Last reviewed 24 September 2013
The Resource Efficient House at the BRE Innovation Park at Ravenscraig in Lanarkshire has been launched by Scottish Environment Secretary Richard Lochhead.
The house is one of the first projects to be delivered by the Scottish Government’s Resource Efficient Scotland programme, managed by Zero Waste Scotland, and built in partnership with Tigh Grian.
BRE said the home demonstrates how the latest principles in resource efficiency and waste reduction can be applied in house building. It said: “Currently, an average three-bed home built in Scotland can produce as much as 13 tonnes of construction waste, costing up to £500 per unit. The Resource Efficient House produced less than five tonnes of construction waste, with less than one tonne going to landfill.”
Mr Lochhead said: “This house aims to be the most resource efficient in Scotland and is a great example of resource efficiency in action: showing how businesses and householders can benefit when we think carefully about how we use energy, water and materials. If every house in Scotland was like this we would cut the amount of construction waste being sent to landfill and help make Scotland a more resource efficient nation.”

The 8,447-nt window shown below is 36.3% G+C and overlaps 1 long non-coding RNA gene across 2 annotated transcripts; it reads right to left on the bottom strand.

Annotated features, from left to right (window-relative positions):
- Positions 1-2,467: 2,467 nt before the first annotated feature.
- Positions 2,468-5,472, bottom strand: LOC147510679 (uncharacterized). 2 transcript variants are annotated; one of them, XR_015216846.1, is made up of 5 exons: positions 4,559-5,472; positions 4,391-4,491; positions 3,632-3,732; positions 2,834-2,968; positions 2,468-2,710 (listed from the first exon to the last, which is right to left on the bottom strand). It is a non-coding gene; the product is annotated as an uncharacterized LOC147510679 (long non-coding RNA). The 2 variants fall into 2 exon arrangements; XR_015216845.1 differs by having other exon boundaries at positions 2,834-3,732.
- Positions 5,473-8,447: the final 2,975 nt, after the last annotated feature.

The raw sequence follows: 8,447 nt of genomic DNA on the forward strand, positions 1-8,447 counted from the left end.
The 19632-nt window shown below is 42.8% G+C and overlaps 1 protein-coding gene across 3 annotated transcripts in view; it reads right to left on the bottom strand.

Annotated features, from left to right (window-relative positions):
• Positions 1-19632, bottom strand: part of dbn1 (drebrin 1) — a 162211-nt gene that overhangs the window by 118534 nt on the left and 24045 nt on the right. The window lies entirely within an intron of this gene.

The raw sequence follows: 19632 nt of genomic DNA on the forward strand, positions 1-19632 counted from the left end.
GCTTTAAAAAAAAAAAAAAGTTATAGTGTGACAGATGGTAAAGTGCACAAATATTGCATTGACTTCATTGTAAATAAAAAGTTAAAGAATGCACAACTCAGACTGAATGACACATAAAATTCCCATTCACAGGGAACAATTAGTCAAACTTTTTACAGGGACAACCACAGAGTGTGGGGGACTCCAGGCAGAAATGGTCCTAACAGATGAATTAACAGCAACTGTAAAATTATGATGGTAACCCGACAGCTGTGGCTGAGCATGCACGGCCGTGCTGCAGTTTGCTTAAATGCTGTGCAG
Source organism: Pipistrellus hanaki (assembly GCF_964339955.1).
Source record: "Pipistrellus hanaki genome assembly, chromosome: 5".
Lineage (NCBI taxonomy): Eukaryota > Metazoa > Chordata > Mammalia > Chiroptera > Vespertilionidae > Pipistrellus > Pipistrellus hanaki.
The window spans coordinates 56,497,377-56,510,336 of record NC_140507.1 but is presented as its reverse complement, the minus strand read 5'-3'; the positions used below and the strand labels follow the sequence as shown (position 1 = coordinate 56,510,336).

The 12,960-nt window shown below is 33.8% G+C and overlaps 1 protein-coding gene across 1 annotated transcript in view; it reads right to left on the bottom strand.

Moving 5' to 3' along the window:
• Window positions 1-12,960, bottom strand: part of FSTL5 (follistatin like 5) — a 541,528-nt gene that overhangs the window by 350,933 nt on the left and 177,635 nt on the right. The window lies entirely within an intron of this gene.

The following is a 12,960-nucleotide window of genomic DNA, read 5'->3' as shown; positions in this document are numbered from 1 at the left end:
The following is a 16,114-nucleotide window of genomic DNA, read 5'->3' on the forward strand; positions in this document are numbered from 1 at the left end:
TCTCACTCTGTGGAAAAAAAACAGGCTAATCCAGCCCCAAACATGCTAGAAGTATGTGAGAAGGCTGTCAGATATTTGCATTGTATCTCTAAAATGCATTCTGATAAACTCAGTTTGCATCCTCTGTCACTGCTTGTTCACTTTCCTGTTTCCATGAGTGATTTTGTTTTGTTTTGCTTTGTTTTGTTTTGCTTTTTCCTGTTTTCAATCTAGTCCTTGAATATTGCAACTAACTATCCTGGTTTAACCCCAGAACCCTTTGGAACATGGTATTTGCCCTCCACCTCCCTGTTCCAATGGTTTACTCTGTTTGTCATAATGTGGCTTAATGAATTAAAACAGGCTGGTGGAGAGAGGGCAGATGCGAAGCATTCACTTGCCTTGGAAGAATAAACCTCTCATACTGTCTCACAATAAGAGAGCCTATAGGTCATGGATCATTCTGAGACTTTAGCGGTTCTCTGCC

Director of BRE Scotland Rufus Logan said: “The Resource Efficient house is chock-full of the innovation our small country is world-renowned for. This is evident in its design right down to the products materials and technologies it incorporates. The learning from this project will be of huge benefit not only to Scotland and the rest of the UK, but to countries around the world that are being challenged to build with fewer resources. I’m very pleased to host this house on our Innovation Park.”
As well as facilitating sustainable living for occupants, the design of the house will ensure maximum recycling and reuse of products at its end of life. Construction materials and methods used harness best practice in efficiency, from using a pod design put together offsite in order to reduce the effects of weather conditions on build times, to wall insulation that can be recycled post-deconstruction.
The reuse and recycling of materials carries through to the fixtures and fittings with the kitchen work surfaces made from material reprocessed from recycled coffee cups; recycled paint for the décor; and kitchen bar stools made from reclaimed wood from whisky barrels.
The house features a range of lighting, heating and water conservation measures that are kinder to the environment, and make it highly energy efficient and more affordable to live in.
Zero Waste Scotland Director Iain Gulland said: “The Resource Efficient House offers home-buyers, housebuilders and indeed Scotland an innovative new approach to low-cost housing, combining an affordable build and living cost with impressive green credentials. But beyond this, what this model offers is a potential industry for Scotland, with jobs and economic benefits. Furthermore, the potential impact on waste from the construction sector is very attractive. If what happened with this project were replicated across the sector, we would significantly reduce Scotland’s construction waste to landfill.”